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    Early writers tend to suffer the habit of taking certain things about their characters for granted, either having the character assume the author's traits or by failing to elucidate on the character's moods and thought processes. The latter happens either because one simply forgets or one hasn't really considered them.

    Try throwing your characters into different scenarios to see how they react. If they all react the same way, you've definitely got problems. Otherwise, it presents a good opportunity to flesh out what makes them unique and interesting.
     
  10. Apollo.
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    Apollo. Member

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    Agreed. I find travelling a good way to explore character, seeing the world shows interesting people. In fact I'd recommend all writers travel and be exposed to new experiences, environments, locations and people as much as they can.
     
  11. Yoshiko
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    Yoshiko Contributing Member Contributor

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    I'd suggest braving the outside world and communicating with people. Even just being more social towards coworkers/acquaintances will make a difference in how you write characters. Find out what and how people think.

    Being able to write realistic characters is my main strength. I've been told that it is clear from my writing that I'm social and that I "get" people - and I only started to hear that after I made the decision to go out and get more involved with people. Over the past few months I've been out: 2-5 times a week for socialising (depending on the amount of time I can spare); at least once a week for volunteer work; and it's rare a day goes by (even my days off) where I'm not communicating with my current team members and/or conducting interviews with strangers (face to face, email, phone, etc). This doesn't mean I'm always in the mood for socialising or that I'm even 100% confident doing it - but it's essential. However, all the communicating does wonders for my writing because I am getting constant exposure to different: uses of language; points of view; body language; etc.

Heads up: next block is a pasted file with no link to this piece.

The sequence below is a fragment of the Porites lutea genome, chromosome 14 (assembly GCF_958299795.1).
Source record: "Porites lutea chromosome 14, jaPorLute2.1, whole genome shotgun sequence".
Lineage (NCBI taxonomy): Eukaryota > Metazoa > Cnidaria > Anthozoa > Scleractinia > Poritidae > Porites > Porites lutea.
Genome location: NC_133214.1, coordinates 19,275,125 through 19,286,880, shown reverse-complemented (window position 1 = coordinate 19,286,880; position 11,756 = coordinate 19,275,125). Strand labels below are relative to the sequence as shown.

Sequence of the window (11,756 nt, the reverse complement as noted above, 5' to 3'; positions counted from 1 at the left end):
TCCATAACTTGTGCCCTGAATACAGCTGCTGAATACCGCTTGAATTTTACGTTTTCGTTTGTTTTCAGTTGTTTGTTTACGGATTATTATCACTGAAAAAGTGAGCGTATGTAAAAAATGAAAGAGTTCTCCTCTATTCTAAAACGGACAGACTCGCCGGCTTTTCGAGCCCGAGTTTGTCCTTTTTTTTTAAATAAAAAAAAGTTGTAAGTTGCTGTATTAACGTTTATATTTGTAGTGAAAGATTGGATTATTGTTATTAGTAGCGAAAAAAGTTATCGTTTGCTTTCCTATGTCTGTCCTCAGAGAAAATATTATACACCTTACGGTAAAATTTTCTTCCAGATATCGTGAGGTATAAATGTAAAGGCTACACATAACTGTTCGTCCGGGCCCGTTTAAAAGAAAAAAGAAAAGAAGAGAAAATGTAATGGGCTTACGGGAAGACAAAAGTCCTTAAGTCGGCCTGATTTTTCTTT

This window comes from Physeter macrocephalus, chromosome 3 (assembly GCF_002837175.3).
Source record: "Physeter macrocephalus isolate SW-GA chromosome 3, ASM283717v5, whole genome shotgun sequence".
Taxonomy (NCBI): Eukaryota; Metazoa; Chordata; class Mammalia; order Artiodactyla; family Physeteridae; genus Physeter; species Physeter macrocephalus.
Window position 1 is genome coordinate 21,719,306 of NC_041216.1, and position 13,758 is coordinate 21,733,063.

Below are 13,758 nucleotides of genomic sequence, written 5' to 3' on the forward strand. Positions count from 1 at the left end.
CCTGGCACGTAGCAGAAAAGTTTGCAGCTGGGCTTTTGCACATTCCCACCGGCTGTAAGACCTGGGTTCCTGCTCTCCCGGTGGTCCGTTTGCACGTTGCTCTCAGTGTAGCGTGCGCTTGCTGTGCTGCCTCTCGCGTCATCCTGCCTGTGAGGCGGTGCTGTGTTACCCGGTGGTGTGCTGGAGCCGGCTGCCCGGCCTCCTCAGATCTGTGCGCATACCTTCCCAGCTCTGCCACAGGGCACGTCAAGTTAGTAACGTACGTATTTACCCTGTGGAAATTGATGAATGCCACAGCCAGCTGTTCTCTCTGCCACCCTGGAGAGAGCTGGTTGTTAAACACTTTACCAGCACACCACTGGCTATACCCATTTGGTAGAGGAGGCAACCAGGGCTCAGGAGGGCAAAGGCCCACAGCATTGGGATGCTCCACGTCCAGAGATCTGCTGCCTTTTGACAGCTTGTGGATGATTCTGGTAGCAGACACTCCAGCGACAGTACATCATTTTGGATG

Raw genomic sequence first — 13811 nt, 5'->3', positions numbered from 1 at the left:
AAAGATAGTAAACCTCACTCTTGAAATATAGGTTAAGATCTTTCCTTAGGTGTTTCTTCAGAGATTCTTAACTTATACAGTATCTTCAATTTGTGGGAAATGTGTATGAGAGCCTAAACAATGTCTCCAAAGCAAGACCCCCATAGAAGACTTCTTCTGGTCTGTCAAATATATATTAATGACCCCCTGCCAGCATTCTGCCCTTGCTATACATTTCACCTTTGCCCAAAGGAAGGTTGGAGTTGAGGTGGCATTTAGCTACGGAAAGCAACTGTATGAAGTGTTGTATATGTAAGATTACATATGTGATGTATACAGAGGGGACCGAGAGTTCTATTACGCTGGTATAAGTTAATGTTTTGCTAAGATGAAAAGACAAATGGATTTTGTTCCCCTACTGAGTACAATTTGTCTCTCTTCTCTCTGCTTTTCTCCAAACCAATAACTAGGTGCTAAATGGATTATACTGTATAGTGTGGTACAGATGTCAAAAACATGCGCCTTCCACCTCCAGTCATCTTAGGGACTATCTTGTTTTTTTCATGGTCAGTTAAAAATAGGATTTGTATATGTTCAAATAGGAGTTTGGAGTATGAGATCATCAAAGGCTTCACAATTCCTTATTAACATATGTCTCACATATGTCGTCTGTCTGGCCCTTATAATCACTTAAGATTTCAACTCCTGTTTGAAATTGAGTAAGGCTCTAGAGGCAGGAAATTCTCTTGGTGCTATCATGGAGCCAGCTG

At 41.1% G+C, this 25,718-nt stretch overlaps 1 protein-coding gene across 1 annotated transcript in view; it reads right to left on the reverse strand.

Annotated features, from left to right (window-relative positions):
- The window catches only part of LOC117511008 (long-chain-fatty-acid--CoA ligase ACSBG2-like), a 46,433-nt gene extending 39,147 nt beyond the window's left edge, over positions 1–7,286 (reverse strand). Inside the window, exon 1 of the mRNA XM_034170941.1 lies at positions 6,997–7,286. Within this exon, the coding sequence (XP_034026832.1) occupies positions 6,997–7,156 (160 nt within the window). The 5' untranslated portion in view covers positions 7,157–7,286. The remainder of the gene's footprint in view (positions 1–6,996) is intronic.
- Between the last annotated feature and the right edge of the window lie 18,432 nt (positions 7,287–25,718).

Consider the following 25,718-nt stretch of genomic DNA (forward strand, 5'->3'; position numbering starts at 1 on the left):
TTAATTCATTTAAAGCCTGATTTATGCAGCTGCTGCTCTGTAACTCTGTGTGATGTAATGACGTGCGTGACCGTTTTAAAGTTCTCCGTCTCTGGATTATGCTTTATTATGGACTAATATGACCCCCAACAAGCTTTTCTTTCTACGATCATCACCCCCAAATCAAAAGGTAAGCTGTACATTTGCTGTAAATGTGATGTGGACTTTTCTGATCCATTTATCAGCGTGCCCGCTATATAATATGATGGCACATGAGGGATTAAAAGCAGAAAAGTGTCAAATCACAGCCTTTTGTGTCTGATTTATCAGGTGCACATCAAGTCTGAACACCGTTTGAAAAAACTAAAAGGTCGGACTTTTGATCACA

12. minstrel
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    minstrel Leader of the Insquirrelgency Staff Supporter Contributor

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    Be careful not to over-define your characters before you start writing. Don't forget that your story will change your characters no matter how they start. If you lock your characters down in every detail, you don't allow them to go through their arcs, and you'll find you have no story.

    In real life, we change (usually minutely) whenever someone enters our lives. I'm not the same person I was twenty years ago (or maybe even last week) because I've been living my own story and going through my own arc. There are essential parts of me that don't change, but there aren't many of those, and it certainly doesn't take an iPhone app to define them.

    This is why I oppose the idea of character sheets. They tend to be full of utterly useless and irrelevant details (What does he have for breakfast? What is her favorite color?) that make the novice writer think he's creating, that he's actually writing, when he's really just wasting his time.

    Take your character and put him in a situation. Write a scene or three about him dealing with his situation. He'll grow into a fully-formed person before your very eyes.
     
  13. mg357
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    mg357 Active Member

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    When i develop a character for a story i start with their name then i go from their.
     
  14. MilesTro
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    MilesTro Active Member

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    You can observe other characters in other books or a different media, then use them as referrence to develop your characters. Don't make them too similar. Just add some similar personities and give them their own voices.